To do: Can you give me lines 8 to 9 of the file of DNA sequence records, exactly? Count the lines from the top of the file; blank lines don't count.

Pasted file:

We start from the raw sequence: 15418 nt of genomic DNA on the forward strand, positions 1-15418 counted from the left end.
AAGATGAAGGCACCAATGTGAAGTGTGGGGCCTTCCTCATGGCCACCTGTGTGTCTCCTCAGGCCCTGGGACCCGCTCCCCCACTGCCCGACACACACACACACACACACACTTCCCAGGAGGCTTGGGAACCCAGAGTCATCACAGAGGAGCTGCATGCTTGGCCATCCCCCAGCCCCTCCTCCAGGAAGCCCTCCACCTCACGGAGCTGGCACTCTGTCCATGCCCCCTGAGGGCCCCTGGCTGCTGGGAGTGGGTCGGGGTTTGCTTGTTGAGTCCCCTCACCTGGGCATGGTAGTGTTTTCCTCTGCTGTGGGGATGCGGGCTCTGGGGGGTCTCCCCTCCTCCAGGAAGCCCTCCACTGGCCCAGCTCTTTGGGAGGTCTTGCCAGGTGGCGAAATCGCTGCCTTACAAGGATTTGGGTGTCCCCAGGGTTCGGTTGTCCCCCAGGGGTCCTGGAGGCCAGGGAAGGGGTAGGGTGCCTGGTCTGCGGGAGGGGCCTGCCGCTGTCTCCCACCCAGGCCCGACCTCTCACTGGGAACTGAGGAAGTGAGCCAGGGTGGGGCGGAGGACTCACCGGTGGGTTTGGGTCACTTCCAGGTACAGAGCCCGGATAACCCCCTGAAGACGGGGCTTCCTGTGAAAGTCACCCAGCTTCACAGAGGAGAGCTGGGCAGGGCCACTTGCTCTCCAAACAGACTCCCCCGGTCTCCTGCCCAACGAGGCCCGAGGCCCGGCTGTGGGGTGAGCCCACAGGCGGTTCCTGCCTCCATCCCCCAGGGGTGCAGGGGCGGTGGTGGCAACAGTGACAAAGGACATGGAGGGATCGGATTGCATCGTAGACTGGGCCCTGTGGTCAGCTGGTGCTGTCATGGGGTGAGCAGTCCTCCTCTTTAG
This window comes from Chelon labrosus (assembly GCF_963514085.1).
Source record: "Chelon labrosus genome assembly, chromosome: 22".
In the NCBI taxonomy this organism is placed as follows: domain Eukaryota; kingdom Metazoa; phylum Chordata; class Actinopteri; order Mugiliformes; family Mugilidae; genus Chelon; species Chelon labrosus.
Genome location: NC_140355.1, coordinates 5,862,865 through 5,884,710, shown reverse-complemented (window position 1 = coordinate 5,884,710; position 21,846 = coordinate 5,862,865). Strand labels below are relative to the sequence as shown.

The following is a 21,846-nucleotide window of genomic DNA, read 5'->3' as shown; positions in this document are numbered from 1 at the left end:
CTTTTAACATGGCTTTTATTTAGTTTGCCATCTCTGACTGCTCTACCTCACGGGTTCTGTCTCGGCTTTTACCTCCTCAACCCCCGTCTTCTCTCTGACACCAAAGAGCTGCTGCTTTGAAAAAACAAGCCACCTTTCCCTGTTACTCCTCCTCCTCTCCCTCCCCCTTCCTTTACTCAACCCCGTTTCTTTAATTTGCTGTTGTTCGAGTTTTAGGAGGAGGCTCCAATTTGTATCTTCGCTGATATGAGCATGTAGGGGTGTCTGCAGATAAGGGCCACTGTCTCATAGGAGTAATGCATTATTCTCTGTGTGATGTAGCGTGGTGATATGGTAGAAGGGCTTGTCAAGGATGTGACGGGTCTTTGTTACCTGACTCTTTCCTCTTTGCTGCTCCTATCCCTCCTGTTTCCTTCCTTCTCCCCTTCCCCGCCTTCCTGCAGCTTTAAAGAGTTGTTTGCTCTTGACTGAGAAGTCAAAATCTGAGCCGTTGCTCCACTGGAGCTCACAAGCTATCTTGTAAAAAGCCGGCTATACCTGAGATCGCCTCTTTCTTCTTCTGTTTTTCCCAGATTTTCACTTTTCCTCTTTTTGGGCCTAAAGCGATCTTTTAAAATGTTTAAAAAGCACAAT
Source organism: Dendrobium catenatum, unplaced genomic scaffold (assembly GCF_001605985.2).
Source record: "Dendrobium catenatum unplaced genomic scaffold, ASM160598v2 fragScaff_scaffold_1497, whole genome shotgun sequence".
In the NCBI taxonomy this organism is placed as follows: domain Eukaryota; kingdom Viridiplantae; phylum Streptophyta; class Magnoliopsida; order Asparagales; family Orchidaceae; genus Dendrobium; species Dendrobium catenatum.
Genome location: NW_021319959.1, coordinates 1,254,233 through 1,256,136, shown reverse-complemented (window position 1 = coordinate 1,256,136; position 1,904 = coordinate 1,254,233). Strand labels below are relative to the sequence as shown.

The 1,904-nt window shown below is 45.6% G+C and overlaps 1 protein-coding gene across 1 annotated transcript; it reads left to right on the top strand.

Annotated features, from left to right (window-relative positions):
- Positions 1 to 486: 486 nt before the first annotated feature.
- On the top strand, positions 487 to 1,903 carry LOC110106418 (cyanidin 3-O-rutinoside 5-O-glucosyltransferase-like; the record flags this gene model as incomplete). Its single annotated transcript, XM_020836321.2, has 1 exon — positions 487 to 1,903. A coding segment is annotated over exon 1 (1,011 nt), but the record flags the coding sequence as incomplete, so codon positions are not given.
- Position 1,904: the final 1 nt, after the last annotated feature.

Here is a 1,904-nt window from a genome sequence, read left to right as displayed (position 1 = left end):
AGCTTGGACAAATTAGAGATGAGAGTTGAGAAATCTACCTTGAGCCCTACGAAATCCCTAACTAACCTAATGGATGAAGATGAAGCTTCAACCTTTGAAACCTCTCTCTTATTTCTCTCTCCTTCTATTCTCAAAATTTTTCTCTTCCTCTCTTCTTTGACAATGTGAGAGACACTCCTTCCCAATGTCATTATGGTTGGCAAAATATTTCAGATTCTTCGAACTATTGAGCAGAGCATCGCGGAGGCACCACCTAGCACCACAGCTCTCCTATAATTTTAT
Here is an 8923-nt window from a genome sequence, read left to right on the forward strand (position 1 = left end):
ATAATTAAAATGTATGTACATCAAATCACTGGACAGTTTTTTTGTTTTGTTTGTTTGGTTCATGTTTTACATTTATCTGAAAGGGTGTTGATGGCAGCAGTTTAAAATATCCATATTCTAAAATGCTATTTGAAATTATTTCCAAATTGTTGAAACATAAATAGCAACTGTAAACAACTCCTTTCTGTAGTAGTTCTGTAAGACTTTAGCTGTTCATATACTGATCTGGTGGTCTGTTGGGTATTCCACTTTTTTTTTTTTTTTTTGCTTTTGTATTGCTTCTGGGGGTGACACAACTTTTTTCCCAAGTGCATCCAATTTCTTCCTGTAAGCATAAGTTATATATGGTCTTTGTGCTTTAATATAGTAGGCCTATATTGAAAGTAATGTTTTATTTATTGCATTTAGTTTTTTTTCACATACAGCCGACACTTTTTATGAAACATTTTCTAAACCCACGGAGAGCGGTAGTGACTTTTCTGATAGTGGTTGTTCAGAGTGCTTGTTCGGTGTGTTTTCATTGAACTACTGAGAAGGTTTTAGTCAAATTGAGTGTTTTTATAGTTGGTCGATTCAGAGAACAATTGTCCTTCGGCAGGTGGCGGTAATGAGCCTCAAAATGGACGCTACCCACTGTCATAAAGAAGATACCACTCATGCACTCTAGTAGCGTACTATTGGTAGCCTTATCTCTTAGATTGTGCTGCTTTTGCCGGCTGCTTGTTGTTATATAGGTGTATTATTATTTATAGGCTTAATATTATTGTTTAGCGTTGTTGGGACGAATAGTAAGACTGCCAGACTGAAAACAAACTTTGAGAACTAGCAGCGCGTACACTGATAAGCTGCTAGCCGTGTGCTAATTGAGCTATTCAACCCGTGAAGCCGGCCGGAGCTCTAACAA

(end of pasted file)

CTTTTAACATGGCTTTTATTTAGTTTGCCATCTCTGACTGCTCTACCTCACGGGTTCTGTCTCGGCTTTTACCTCCTCAACCCCCGTCTTCTCTCTGACACCAAAGAGCTGCTGCTTTGAAAAAACAAGCCACCTTTCCCTGTTACTCCTCCTCCTCTCCCTCCCCCTTCCTTTACTCAACCCCGTTTCTTTAATTTGCTGTTGTTCGAGTTTTAGGAGGAGGCTCCAATTTGTATCTTCGCTGATATGAGCATGTAGGGGTGTCTGCAGATAAGGGCCACTGTCTCATAGGAGTAATGCATTATTCTCTGTGTGATGTAGCGTGGTGATATGGTAGAAGGGCTTGTCAAGGATGTGACGGGTCTTTGTTACCTGACTCTTTCCTCTTTGCTGCTCCTATCCCTCCTGTTTCCTTCCTTCTCCCCTTCCCCGCCTTCCTGCAGCTTTAAAGAGTTGTTTGCTCTTGACTGAGAAGTCAAAATCTGAGCCGTTGCTCCACTGGAGCTCACAAGCTATCTTGTAAAAAGCCGGCTATACCTGAGATCGCCTCTTTCTTCTTCTGTTTTTCCCAGATTTTCACTTTTCCTCTTTTTGGGCCTAAAGCGATCTTTTAAAATGTTTAAAAAGCACAAT
Source organism: Dendrobium catenatum, unplaced genomic scaffold (assembly GCF_001605985.2).